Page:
WEAVE MAGAZINE is committed to celebrating a diversity of voices, including those speaking to, through, or about sex, sexuality, and gender. We also recognize that due praise far too often falls along the separating lines of gender. Thus, we are introducing Gents Who Read Ladies, an occasional series written by one of our male reviewers, offering due praise to one of our favorite women writers. The series begins with D. Gilson’s tribute to Adrienne Rich, a powerful force in both poetry and politics, whose work continues to inspires us both as individuals and as a community. --Weave Reviews Editor, Thom Dawkins
freedom is daily, prose-bound, routine
remembering. Putting together, inch by inch
the starry worlds. From all the lost collections.
—Adrienne Rich, from “For Memory”
The week before I defended my MFA thesis, Adrienne Rich died. The poetry world—and especially the world of poetry-that-can-do-something—lost its matriarch, the woman who, since the early ‘50s, didn’t ride the waves, but made them.
I don’t write these platitudes to make her death about me, or even about our community; but in this time of transition, as I leave the comforts of a graduate program in creative writing to hit the streets, I’m thinking about Rich, and how none of this could be possible without her.
During an undergraduate literary theory course, we were assigned Rich’s essay, “When We Dead Awaken: Writing as Re-Vision.” I was beginning to take baby steps out of the closet, manifested by drunken nights at Martha’s Vineyard, the local gay bar, and by a hush-hush tryst with a married professor. And certainly by my reading tastes. What was I reading that semester? I know there was lots of O’Hara and Doty and Virginia Woolf. I was in British Lit, so surely some Wilde. In a theater class, we read The Normal Heart. My poems from this time—atrocious things! but necessary—are filled with men thinly veiled behind gender-neutral pronouns. Looking back a decade later, it was Rich’s “When We Dead Awaken” that was most formative.
“It’s exhilarating,” she writes, “to be alive in a time of awakening consciousness; it can also be confusing, disorienting, and painful.” It seemed Rich had written it just for me! Which is ludicrous, of course, but as a 19-year-old budding homo taking critical theory and women’s studies and poetry workshops, finally, I thought, someone gets it.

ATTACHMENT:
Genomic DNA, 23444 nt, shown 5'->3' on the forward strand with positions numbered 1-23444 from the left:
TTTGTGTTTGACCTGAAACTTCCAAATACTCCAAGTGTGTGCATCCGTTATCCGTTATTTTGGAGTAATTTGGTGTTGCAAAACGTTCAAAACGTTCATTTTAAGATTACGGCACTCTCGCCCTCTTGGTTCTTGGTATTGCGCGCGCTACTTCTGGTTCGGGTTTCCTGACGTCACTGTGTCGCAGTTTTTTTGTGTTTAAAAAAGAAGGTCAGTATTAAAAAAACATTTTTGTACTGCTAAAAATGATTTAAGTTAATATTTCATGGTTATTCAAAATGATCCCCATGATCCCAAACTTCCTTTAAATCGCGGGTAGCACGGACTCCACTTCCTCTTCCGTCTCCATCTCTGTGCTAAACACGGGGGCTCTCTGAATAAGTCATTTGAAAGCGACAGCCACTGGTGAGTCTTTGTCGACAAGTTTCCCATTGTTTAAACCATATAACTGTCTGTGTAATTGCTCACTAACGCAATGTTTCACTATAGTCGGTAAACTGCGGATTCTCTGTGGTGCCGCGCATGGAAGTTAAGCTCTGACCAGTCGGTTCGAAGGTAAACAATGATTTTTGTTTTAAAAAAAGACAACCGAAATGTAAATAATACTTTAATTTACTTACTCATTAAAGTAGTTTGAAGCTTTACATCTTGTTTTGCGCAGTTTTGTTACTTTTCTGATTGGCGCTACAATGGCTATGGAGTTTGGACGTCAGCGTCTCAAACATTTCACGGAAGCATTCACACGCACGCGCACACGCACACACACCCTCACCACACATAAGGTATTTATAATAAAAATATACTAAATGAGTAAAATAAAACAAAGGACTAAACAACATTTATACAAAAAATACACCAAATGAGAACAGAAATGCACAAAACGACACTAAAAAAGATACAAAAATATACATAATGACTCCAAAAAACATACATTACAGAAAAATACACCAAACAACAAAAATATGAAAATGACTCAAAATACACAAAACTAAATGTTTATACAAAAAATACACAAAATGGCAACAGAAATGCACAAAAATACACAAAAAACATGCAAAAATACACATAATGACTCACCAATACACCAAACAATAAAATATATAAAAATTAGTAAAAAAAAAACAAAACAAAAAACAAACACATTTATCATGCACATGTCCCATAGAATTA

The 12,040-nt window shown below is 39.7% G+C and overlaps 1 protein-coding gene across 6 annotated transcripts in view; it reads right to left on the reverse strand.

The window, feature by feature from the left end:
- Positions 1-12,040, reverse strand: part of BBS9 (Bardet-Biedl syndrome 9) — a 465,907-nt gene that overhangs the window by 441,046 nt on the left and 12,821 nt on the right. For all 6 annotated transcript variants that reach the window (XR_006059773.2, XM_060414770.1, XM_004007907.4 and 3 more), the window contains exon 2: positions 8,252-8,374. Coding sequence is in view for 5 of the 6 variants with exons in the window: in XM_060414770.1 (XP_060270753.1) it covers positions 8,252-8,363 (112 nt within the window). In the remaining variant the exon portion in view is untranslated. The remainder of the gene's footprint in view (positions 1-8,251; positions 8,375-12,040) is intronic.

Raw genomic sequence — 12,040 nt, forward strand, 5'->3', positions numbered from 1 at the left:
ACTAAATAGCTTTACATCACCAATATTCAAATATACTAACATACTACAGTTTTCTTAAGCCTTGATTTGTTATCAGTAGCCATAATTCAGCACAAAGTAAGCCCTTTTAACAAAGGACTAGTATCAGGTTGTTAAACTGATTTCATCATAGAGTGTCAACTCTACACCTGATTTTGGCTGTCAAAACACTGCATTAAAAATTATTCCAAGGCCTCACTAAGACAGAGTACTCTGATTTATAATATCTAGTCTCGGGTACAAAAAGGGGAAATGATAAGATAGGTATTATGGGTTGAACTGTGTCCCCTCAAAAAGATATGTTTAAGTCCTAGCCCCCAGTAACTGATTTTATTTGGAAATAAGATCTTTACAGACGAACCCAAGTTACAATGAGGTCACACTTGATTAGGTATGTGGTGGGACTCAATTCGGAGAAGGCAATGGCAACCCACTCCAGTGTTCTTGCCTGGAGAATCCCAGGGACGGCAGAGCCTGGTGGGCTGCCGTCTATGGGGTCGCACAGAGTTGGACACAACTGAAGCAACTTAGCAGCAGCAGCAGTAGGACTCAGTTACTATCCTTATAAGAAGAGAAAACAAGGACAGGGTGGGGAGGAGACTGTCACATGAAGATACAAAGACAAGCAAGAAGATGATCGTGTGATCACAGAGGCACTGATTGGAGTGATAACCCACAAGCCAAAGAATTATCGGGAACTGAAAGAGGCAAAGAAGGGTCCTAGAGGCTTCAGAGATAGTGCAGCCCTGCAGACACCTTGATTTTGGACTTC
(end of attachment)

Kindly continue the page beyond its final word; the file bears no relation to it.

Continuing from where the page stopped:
But that part—that someone getting it—is absolutely true. For a generation of others, of women and racial minorities and queers, Rich had opened the door to a valuable new hybridity: that between creative writing and academic discourse. There was so much power there, and Rich was collecting all of us together, making us a part of the conversation, that essential conversation of art and politics and living. “The sleepwalkers are coming awake,” she continued, “and for the first time this awakening has a collective reality; it is no longer such a lonely thing to open one’s eyes.”
It seems dramatic that I would think this, but opening my spiral notebook from that literary theory class, looking at the pages of notes taken while we discussed Rich’s essay, I had written some marginalia in a curlicue, all-caps script: NOBODY CAN FUCK WITH ME NOW. Overstatement, yes. But also some deep truth here. Through conversations with colleagues and presentations at a myriad of academic conferences, I see the thumbprints of Rich everywhere. And thankfully, not only in those other-ed populations, but also in the work of straight white men. They, too, must be a part of the change Rich spent her whole life trying to affect.
Her trying wasn’t in vain, either. We have a lot of work yet to do, but it is work built on the foundation of Adrienne Rich. It seems fitting I would write my first contribution to Weave’s “Gents Who Read Ladies” series with a bit about her. I wouldn’t be a poet or an academic or an agent for change without the words she breathed into the world, a challenge—“Old words: trust fidelity / Nothing new yet to take their place.”
Written by D. Gilson